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Tiresias: The Ancient Mediterranean Religions Source Database



3095
Dead Sea Scrolls, Community Rule, 3.15-3.17
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Intertexts (texts cited often on the same page as the searched text):

30 results
1. Hebrew Bible, Genesis, 1.26-1.28, 2.7, 2.27, 2.35 (9th cent. BCE - 3rd cent. BCE)

1.26. וַיֹּאמֶר אֱלֹהִים נַעֲשֶׂה אָדָם בְּצַלְמֵנוּ כִּדְמוּתֵנוּ וְיִרְדּוּ בִדְגַת הַיָּם וּבְעוֹף הַשָּׁמַיִם וּבַבְּהֵמָה וּבְכָל־הָאָרֶץ וּבְכָל־הָרֶמֶשׂ הָרֹמֵשׂ עַל־הָאָרֶץ׃ 1.27. וַיִּבְרָא אֱלֹהִים אֶת־הָאָדָם בְּצַלְמוֹ בְּצֶלֶם אֱלֹהִים בָּרָא אֹתוֹ זָכָר וּנְקֵבָה בָּרָא אֹתָם׃ 1.28. וַיְבָרֶךְ אֹתָם אֱלֹהִים וַיֹּאמֶר לָהֶם אֱלֹהִים פְּרוּ וּרְבוּ וּמִלְאוּ אֶת־הָאָרֶץ וְכִבְשֻׁהָ וּרְדוּ בִּדְגַת הַיָּם וּבְעוֹף הַשָּׁמַיִם וּבְכָל־חַיָּה הָרֹמֶשֶׂת עַל־הָאָרֶץ׃ 2.7. וַיִּיצֶר יְהוָה אֱלֹהִים אֶת־הָאָדָם עָפָר מִן־הָאֲדָמָה וַיִּפַּח בְּאַפָּיו נִשְׁמַת חַיִּים וַיְהִי הָאָדָם לְנֶפֶשׁ חַיָּה׃ 1.26. And God said: ‘Let us make man in our image, after our likeness; and let them have dominion over the fish of the sea, and over the fowl of the air, and over the cattle, and over all the earth, and over every creeping thing that creepeth upon the earth.’" 1.27. And God created man in His own image, in the image of God created He him; male and female created He them." 1.28. And God blessed them; and God said unto them: ‘Be fruitful, and multiply, and replenish the earth, and subdue it; and have dominion over the fish of the sea, and over the fowl of the air, and over every living thing that creepeth upon the earth.’" 2.7. Then the LORD God formed man of the dust of the ground, and breathed into his nostrils the breath of life; and man became a living soul."
2. Hebrew Bible, Numbers, 19.11 (9th cent. BCE - 3rd cent. BCE)

19.11. הַנֹּגֵעַ בְּמֵת לְכָל־נֶפֶשׁ אָדָם וְטָמֵא שִׁבְעַת יָמִים׃ 19.11. He that toucheth the dead, even any man’s dead body, shall be unclean seven days;"
3. Hebrew Bible, Psalms, 54.8, 104.29, 110.3 (9th cent. BCE - 3rd cent. BCE)

104.29. תַּסְתִּיר פָּנֶיךָ יִבָּהֵלוּן תֹּסֵף רוּחָם יִגְוָעוּן וְאֶל־עֲפָרָם יְשׁוּבוּן׃ 110.3. עַמְּךָ נְדָבֹת בְּיוֹם חֵילֶךָ בְּהַדְרֵי־קֹדֶשׁ מֵרֶחֶם מִשְׁחָר לְךָ טַל יַלְדֻתֶיךָ׃ 104.29. Thou hidest Thy face, they vanish; Thou withdrawest their breath, they perish, And return to their dust." 110.3. Thy people offer themselves willingly in the day of thy warfare; in adornments of holiness, from the womb of the dawn, Thine is the dew of thy youth."
4. Hebrew Bible, Isaiah, 29.15-29.16, 41.25, 45.9-45.13 (8th cent. BCE - 5th cent. BCE)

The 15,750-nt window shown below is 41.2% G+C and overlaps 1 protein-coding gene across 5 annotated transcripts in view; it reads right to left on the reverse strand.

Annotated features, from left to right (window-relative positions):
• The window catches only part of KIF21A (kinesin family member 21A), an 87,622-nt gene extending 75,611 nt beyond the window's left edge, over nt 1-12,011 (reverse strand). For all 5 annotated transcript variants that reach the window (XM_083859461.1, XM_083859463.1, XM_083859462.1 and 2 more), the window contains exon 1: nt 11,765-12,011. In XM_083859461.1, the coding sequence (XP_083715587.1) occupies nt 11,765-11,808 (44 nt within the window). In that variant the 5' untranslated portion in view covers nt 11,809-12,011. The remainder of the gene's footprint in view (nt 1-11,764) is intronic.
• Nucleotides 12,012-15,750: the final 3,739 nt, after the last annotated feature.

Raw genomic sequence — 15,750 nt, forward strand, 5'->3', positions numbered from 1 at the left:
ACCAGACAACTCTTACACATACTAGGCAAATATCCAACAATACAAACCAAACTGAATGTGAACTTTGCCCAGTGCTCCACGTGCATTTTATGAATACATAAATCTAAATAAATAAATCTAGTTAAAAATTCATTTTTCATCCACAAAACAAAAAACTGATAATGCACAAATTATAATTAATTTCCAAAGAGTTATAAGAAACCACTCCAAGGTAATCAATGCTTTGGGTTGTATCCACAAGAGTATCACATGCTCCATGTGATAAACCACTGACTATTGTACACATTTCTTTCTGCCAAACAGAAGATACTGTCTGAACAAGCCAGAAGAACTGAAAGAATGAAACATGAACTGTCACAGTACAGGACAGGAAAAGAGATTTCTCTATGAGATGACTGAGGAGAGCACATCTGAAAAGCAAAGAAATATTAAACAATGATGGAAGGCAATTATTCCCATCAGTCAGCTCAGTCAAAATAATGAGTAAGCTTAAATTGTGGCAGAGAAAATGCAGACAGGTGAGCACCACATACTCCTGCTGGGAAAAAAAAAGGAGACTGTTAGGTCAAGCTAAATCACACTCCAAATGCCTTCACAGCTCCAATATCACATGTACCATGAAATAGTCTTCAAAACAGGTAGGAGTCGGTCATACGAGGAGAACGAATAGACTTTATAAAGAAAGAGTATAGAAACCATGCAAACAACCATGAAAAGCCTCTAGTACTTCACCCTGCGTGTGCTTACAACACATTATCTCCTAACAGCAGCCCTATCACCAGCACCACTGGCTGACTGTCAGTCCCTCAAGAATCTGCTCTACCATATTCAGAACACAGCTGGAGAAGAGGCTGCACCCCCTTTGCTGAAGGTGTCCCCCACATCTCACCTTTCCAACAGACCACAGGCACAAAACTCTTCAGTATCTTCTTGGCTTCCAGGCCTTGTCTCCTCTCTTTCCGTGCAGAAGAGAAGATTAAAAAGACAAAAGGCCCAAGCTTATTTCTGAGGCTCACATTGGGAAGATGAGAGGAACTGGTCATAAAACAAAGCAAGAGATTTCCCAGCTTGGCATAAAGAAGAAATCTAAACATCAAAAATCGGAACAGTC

29.15. הוֹי הַמַּעֲמִיקִים מֵיהוָה לַסְתִּר עֵצָה וְהָיָה בְמַחְשָׁךְ מַעֲשֵׂיהֶם וַיֹּאמְרוּ מִי רֹאֵנוּ וּמִי יוֹדְעֵנוּ׃ 29.16. הַפְכְּכֶם אִם־כְּחֹמֶר הַיֹּצֵר יֵחָשֵׁב כִּי־יֹאמַר מַעֲשֶׂה לְעֹשֵׂהוּ לֹא עָשָׂנִי וְיֵצֶר אָמַר לְיוֹצְרוֹ לֹא הֵבִין׃ 41.25. הַעִירוֹתִי מִצָּפוֹן וַיַּאת מִמִּזְרַח־שֶׁמֶשׁ יִקְרָא בִשְׁמִי וְיָבֹא סְגָנִים כְּמוֹ־חֹמֶר וּכְמוֹ יוֹצֵר יִרְמָס־טִיט׃ 45.9. הוֹי רָב אֶת־יֹצְרוֹ חֶרֶשׂ אֶת־חַרְשֵׂי אֲדָמָה הֲיֹאמַר חֹמֶר לְיֹצְרוֹ מַה־תַּעֲשֶׂה וּפָעָלְךָ אֵין־יָדַיִם לוֹ׃ 45.11. כֹּה־אָמַר יְהוָה קְדוֹשׁ יִשְׂרָאֵל וְיֹצְרוֹ הָאֹתִיּוֹת שְׁאָלוּנִי עַל־בָּנַי וְעַל־פֹּעַל יָדַי תְּצַוֻּנִי׃ 45.12. אָנֹכִי עָשִׂיתִי אֶרֶץ וְאָדָם עָלֶיהָ בָרָאתִי אֲנִי יָדַי נָטוּ שָׁמַיִם וְכָל־צְבָאָם צִוֵּיתִי׃ 45.13. אָנֹכִי הַעִירֹתִהוּ בְצֶדֶק וְכָל־דְּרָכָיו אֲיַשֵּׁר הוּא־יִבְנֶה עִירִי וְגָלוּתִי יְשַׁלֵּחַ לֹא בִמְחִיר וְלֹא בְשֹׁחַד אָמַר יְהוָה צְבָאוֹת׃ 29.15. Woe unto them that seek deep to hide their counsel from the LORD, and their works are in the dark, and they say: ‘Who seeth us? and who knoweth us?’" 29.16. O your perversity! Shall the potter be esteemed as clay; that the thing made should say of him that made it: ‘He made me not’; Or the thing framed say of him that framed it: ‘He hath no understanding?’" 41.25. I have roused up one from the north, and he is come, From the rising of the sun one that calleth upon My name; And he shall come upon rulers as upon mortar, And as the potter treadeth clay." 45.9. Woe unto him that striveth with his Maker, as a potsherd with the potsherds of the earth! Shall the clay say to him that fashioned it: ‘What makest thou?’ Or: ‘Thy work, it hath no hands’?" 45.10. Woe unto him that saith unto his father. 'Wherefore begettest thou?’ Or to a woman: ‘Wherefore travailest thou?’" 45.11. Thus saith the LORD, The Holy One of Israel, and his Maker: Ask Me of the things that are to come; Concerning My sons, and concerning the work of My hands, command ye Me." 45.12. I, even I, have made the earth, And created man upon it; I, even My hands, have stretched out the heavens, And all their host have I commanded." 45.13. I have roused him up in victory, And I make level all his ways; He shall build My city, And he shall let Mine exiles go free, Not for price nor reward, Saith the LORD of hosts."